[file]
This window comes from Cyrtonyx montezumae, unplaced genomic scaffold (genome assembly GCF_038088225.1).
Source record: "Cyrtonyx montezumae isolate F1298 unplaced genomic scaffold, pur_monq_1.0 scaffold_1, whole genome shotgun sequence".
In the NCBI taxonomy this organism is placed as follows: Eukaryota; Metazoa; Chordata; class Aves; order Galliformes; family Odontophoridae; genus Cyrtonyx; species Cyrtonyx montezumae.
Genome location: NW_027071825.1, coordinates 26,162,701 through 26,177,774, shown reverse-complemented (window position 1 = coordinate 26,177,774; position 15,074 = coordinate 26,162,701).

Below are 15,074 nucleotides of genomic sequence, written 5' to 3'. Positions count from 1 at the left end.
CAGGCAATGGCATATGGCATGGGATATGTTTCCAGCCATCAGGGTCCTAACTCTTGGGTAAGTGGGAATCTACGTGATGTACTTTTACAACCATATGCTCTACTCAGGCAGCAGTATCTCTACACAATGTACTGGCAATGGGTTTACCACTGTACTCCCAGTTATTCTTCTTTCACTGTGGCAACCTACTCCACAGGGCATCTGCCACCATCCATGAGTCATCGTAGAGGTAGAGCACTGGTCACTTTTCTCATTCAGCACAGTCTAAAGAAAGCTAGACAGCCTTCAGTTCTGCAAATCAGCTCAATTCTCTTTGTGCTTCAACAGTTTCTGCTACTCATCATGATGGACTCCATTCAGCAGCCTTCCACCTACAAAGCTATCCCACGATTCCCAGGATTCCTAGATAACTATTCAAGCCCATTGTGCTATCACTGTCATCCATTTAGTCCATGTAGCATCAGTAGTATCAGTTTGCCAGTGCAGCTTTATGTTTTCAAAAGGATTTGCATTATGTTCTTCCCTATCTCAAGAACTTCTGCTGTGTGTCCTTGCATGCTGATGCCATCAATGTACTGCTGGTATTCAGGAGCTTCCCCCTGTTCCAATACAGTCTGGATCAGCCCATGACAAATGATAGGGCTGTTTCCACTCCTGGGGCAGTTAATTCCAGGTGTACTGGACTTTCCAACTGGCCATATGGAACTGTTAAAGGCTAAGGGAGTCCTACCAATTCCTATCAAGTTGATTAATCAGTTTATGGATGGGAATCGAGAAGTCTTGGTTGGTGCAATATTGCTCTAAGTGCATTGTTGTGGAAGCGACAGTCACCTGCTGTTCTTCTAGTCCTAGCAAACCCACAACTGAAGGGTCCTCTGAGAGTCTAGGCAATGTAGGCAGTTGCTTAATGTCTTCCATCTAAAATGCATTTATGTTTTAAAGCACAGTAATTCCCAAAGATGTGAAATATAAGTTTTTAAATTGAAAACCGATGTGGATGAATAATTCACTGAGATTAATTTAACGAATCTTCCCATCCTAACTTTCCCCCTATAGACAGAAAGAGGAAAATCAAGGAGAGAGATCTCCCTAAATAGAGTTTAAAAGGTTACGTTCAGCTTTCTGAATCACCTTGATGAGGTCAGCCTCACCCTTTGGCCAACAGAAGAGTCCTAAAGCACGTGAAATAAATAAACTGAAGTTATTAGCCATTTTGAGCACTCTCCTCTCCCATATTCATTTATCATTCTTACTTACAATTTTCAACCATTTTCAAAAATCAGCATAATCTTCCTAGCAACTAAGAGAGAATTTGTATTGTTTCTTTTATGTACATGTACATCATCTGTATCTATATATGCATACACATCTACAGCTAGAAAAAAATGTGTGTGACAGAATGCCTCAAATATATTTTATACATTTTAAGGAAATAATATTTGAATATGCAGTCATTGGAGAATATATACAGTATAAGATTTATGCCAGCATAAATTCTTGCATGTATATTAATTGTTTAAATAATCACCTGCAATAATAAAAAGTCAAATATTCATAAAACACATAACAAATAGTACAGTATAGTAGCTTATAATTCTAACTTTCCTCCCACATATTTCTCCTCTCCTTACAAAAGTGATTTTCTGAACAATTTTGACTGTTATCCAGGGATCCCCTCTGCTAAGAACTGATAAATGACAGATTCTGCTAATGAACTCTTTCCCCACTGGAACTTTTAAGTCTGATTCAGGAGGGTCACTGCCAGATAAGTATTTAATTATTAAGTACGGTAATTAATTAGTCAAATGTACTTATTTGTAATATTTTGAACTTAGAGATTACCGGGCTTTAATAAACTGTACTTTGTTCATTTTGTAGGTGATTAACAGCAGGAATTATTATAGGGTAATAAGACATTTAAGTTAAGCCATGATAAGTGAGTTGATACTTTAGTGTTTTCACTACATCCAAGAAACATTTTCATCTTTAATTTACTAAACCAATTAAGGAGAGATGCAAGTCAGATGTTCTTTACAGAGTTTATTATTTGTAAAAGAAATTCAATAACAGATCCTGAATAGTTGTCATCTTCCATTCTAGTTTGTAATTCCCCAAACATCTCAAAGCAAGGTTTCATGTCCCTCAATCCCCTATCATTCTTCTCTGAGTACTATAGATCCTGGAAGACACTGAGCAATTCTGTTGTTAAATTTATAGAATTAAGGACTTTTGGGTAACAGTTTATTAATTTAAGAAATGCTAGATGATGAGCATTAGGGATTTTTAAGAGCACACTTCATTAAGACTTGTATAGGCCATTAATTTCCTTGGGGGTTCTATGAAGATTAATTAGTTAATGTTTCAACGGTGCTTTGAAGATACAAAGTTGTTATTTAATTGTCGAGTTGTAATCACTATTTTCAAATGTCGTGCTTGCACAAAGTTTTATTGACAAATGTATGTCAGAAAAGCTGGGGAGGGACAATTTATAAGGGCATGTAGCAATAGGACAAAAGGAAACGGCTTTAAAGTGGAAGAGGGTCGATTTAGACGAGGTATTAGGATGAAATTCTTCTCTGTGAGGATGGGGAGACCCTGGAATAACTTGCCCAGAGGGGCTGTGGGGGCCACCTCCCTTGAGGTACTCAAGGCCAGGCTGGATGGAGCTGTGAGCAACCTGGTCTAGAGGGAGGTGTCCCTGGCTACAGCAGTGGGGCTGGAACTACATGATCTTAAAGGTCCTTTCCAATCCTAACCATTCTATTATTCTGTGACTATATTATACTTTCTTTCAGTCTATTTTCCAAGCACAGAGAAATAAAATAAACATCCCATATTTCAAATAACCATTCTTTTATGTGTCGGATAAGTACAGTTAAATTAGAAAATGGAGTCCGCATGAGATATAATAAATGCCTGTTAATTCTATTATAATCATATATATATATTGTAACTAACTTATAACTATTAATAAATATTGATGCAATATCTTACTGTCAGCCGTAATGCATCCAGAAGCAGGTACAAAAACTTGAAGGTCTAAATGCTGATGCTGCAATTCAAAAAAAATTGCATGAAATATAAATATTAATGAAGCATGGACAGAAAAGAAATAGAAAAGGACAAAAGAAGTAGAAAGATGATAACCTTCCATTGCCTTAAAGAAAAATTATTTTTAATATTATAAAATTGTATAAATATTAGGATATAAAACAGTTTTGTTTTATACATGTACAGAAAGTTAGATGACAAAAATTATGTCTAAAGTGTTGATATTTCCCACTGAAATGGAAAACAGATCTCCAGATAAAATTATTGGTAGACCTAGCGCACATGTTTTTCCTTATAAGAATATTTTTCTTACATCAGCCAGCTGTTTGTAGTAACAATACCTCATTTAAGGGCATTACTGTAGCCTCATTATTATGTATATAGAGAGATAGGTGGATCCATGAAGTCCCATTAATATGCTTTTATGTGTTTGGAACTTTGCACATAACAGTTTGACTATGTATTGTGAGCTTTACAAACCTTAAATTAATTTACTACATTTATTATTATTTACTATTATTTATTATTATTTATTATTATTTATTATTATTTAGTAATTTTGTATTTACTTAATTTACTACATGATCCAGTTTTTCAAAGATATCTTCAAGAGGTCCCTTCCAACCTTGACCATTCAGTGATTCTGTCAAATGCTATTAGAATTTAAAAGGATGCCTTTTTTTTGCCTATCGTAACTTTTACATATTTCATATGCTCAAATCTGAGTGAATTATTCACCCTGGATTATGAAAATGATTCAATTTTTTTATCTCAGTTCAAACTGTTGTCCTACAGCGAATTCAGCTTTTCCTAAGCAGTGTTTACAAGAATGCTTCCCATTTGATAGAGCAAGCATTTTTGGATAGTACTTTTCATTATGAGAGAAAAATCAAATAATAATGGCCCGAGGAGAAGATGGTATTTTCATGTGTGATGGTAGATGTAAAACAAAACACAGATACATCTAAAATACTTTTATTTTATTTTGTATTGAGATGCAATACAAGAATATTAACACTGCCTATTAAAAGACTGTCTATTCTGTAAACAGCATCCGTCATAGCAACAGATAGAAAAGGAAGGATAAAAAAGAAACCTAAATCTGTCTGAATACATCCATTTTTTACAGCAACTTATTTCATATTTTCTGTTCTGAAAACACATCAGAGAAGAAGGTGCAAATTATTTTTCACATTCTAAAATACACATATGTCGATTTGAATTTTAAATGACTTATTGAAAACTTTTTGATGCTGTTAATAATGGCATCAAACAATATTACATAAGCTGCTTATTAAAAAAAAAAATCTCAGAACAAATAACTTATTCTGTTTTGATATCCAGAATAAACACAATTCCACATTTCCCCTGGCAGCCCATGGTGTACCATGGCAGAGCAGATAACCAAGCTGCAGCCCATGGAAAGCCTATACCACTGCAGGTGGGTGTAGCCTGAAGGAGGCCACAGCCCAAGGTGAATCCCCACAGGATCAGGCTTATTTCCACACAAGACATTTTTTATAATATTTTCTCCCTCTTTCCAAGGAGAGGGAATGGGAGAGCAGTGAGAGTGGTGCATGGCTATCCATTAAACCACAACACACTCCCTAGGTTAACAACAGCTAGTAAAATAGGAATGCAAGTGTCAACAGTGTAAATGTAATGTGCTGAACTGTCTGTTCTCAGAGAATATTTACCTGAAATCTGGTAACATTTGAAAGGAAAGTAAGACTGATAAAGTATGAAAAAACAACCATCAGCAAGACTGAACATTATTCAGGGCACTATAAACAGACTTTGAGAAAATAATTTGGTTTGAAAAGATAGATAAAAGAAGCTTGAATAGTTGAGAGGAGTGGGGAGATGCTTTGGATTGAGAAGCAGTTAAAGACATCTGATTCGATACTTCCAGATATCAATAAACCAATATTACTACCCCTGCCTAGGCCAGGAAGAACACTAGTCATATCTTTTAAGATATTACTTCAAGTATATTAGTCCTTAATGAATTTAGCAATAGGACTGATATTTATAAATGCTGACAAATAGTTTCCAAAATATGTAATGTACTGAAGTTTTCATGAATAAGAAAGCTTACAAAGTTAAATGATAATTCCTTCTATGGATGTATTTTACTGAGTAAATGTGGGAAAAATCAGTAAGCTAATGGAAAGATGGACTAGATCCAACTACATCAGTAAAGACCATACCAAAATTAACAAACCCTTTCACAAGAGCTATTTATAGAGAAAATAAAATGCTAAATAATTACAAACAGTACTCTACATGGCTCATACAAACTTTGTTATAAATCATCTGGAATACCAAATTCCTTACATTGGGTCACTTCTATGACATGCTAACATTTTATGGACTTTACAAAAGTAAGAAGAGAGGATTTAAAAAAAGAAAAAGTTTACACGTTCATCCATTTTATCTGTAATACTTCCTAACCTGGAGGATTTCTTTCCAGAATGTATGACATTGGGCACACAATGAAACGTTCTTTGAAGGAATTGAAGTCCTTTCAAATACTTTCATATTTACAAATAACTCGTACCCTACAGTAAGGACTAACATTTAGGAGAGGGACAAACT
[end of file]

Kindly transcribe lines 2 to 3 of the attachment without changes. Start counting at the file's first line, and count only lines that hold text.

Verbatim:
Source record: "Cyrtonyx montezumae isolate F1298 unplaced genomic scaffold, pur_monq_1.0 scaffold_1, whole genome shotgun sequence".
In the NCBI taxonomy this organism is placed as follows: Eukaryota; Metazoa; Chordata; class Aves; order Galliformes; family Odontophoridae; genus Cyrtonyx; species Cyrtonyx montezumae.